(Reuters) - Shares of Facebook (FB.O), which were given a boost last week when the social networking company reported first quarter results that largely met analysts’ expectations, may be over valued, financial newspaper Barron’s said on Sunday.
Facebook closed at $28.31 on Friday, 60 percent higher than last summer’s low-point, but well below its initial public offering price of $38 last May. However, the company is probably worth no more than $25 a share, Barron’s said, reiterating a stance it took in February.
Facebook trades for 75 times its 2013 earnings estimate using generally accepted accounting principles (GAAP), while Google (GOOG.O) trades for less than 20 times its 2013 earnings, the article said.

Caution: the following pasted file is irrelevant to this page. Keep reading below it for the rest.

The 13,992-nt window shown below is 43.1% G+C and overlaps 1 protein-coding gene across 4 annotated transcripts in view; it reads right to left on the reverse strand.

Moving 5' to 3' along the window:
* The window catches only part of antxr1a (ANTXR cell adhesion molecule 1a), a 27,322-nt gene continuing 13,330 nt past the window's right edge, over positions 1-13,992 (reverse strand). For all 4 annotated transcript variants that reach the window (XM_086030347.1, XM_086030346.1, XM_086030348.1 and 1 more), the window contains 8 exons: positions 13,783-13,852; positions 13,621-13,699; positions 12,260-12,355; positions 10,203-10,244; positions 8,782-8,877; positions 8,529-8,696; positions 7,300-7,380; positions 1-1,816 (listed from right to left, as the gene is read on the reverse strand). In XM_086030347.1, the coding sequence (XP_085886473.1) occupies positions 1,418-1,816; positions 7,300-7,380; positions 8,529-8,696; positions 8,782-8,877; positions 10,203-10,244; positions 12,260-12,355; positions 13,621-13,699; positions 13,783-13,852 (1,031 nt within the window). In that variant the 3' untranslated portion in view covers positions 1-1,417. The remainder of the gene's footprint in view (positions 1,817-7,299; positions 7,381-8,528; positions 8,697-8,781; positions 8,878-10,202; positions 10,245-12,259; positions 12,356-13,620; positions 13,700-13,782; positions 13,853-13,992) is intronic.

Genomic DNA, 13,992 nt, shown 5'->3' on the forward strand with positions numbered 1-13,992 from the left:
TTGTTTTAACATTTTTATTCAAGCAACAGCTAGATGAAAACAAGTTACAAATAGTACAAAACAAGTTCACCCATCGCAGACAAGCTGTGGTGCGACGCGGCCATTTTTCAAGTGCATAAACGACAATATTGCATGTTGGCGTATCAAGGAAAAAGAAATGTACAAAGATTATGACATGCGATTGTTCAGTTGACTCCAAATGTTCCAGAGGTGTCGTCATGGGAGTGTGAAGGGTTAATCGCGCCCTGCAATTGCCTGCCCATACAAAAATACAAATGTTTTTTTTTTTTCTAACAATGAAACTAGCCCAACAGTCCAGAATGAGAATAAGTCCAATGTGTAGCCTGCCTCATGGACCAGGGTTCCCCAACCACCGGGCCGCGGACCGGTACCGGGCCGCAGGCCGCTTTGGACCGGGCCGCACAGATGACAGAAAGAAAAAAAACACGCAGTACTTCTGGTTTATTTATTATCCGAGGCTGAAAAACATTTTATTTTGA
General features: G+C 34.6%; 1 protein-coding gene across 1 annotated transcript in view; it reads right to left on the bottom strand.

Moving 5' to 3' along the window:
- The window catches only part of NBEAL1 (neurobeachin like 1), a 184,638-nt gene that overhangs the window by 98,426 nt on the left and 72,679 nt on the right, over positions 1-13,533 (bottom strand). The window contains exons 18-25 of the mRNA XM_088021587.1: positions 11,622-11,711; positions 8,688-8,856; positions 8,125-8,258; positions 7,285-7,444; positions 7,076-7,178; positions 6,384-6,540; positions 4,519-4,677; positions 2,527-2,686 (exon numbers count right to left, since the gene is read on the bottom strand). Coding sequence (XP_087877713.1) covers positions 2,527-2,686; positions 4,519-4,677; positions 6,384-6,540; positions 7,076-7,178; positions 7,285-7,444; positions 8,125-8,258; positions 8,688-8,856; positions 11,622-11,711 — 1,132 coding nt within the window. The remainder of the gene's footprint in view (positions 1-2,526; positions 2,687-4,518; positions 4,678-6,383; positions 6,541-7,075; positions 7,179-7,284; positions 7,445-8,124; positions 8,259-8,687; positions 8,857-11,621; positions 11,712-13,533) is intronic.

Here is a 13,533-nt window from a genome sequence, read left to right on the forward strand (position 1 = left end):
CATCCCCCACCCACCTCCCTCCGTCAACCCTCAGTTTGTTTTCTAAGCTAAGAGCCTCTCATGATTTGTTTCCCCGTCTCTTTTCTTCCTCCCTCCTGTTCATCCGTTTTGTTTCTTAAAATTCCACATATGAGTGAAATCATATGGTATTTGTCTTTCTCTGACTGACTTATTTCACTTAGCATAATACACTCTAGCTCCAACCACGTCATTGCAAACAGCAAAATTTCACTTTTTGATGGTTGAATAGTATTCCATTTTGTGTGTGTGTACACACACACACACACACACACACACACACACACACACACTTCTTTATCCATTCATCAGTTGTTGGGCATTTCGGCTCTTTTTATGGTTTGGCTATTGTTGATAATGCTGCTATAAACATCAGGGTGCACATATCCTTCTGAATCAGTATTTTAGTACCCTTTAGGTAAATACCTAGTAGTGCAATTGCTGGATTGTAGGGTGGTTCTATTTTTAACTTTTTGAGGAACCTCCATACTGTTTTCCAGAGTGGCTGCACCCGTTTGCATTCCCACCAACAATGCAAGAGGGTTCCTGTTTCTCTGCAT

While a sharp rise in mobile ad revenue helped Facebook increase its overall revenues by 38 percent in the quarter versus a year earlier, that mobile ad revenue came at the expense of desktop ad revenue, which was flat, Barron’s said.
The paper warned that desktop ad revenue may start to drop, meaning investors are assigning a “hefty” market value to Facebook of $71 billion, based largely on just $1.5 billion in mobile ad revenues. Expenses were up 60 percent in the quarter, it added.
Google has been investing in a range of products, from YouTube, self-driving cars, interactive eye wear, maps and Android software. “Facebook seems more focused on barraging subscribers with ads to meet Street profit expectations,” Barron’s said.
Reporting by John McCrank in New York; Editing by Marguerita Choy